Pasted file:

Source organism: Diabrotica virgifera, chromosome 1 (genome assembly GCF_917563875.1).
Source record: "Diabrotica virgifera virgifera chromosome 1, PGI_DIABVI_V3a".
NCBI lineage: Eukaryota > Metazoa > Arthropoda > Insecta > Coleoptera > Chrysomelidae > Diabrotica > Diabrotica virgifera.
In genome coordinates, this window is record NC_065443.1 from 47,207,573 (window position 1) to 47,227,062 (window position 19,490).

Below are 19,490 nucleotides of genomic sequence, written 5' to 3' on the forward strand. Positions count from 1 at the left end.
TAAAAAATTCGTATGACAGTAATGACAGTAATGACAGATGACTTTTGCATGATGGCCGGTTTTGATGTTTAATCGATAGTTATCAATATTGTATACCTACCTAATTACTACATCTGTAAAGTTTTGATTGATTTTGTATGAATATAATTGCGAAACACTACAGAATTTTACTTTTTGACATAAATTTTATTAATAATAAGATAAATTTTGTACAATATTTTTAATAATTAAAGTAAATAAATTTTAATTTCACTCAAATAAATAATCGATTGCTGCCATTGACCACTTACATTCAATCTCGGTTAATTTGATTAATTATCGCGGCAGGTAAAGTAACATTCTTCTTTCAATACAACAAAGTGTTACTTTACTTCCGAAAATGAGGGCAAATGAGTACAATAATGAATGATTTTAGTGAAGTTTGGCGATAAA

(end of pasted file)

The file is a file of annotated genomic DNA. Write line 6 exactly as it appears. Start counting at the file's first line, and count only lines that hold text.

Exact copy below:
TAAAAAATTCGTATGACAGTAATGACAGTAATGACAGATGACTTTTGCATGATGGCCGGTTTTGATGTTTAATCGATAGTTATCAATATTGTATACCTACCTAATTACTACATCTGTAAAGTTTTGATTGATTTTGTATGAATATAATTGCGAAACACTACAGAATTTTACTTTTTGACATAAATTTTATTAATAATAAGATAAATTTTGTACAATATTTTTAATAATTAAAGTAAATAAATTTTAATTTCACTCAAATAAATAATCGATTGCTGCCATTGACCACTTACATTCAATCTCGGTTAATTTGATTAATTATCGCGGCAGGTAAAGTAACATTCTTCTTTCAATACAACAAAGTGTTACTTTACTTCCGAAAATGAGGGCAAATGAGTACAATAATGAATGATTTTAGTGAAGTTTGGCGATAAA